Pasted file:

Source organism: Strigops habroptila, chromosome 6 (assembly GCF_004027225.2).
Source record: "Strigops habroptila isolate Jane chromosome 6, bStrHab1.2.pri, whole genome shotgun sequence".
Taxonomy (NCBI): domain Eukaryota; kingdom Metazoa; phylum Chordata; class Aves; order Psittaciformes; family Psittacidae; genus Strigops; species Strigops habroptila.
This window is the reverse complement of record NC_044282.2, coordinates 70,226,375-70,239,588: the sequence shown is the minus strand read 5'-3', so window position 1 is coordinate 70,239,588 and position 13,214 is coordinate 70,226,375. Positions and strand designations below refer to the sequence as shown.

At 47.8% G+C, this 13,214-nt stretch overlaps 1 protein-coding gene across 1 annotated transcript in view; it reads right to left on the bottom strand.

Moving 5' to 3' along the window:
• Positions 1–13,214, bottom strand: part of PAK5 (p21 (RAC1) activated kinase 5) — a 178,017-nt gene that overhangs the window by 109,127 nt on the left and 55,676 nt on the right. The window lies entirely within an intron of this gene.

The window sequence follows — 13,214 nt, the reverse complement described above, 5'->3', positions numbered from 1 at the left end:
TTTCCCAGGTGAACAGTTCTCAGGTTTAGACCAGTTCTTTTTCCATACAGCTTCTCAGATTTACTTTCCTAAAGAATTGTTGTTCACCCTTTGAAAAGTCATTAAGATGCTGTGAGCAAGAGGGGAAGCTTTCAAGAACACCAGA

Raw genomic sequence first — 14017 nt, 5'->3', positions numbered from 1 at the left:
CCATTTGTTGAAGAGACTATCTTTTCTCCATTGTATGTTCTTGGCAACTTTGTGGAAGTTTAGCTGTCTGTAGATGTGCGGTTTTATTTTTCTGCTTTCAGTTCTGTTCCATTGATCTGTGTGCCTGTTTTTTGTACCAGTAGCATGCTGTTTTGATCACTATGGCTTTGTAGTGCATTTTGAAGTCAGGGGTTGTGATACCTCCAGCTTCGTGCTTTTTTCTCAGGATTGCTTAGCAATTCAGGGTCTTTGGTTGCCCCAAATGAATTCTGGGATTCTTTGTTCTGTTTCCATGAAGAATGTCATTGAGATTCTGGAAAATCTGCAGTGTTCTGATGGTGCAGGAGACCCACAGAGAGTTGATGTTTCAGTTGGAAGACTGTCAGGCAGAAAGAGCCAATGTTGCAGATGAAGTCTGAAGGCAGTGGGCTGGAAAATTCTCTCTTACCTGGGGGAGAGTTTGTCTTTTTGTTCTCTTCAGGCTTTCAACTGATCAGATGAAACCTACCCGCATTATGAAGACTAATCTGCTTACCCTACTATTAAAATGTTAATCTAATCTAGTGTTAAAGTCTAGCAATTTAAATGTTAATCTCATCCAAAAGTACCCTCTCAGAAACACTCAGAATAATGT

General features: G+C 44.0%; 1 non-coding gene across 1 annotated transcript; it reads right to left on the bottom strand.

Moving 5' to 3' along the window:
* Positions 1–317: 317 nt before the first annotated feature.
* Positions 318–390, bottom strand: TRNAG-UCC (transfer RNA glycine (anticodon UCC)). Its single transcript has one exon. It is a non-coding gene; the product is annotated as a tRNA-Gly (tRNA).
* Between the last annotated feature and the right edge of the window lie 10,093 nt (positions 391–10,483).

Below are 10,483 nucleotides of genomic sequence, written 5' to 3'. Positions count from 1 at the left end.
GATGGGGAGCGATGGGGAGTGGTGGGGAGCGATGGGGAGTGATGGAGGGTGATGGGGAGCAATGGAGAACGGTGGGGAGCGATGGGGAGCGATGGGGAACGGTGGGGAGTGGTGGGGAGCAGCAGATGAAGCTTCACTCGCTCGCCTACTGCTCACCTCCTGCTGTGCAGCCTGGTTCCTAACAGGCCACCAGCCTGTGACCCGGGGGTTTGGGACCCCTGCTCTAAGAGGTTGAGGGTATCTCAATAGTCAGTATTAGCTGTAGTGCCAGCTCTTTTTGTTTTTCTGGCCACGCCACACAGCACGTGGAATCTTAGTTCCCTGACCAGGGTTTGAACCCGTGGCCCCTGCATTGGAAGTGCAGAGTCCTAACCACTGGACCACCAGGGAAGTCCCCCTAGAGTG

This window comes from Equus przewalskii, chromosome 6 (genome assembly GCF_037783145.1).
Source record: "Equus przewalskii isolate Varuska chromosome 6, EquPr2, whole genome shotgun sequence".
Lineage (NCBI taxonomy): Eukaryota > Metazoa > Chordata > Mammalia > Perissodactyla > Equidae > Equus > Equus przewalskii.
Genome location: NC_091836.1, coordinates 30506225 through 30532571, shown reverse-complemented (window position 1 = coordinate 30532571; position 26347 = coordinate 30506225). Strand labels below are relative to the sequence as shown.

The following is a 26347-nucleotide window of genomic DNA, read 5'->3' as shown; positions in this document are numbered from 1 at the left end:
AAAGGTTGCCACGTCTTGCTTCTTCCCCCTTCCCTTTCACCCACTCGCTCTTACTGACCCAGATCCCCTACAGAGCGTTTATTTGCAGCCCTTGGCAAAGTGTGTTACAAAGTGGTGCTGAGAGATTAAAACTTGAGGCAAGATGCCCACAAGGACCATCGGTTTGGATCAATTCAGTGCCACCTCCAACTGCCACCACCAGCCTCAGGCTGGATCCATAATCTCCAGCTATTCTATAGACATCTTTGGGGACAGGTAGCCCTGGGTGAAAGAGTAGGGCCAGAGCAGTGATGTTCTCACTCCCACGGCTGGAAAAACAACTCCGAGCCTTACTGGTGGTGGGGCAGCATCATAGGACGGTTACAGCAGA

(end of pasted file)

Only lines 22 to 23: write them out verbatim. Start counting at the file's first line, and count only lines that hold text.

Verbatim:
Genome location: NC_091836.1, coordinates 30506225 through 30532571, shown reverse-complemented (window position 1 = coordinate 30532571; position 26347 = coordinate 30506225). Strand labels below are relative to the sequence as shown.

The following is a 26347-nucleotide window of genomic DNA, read 5'->3' as shown; positions in this document are numbered from 1 at the left end: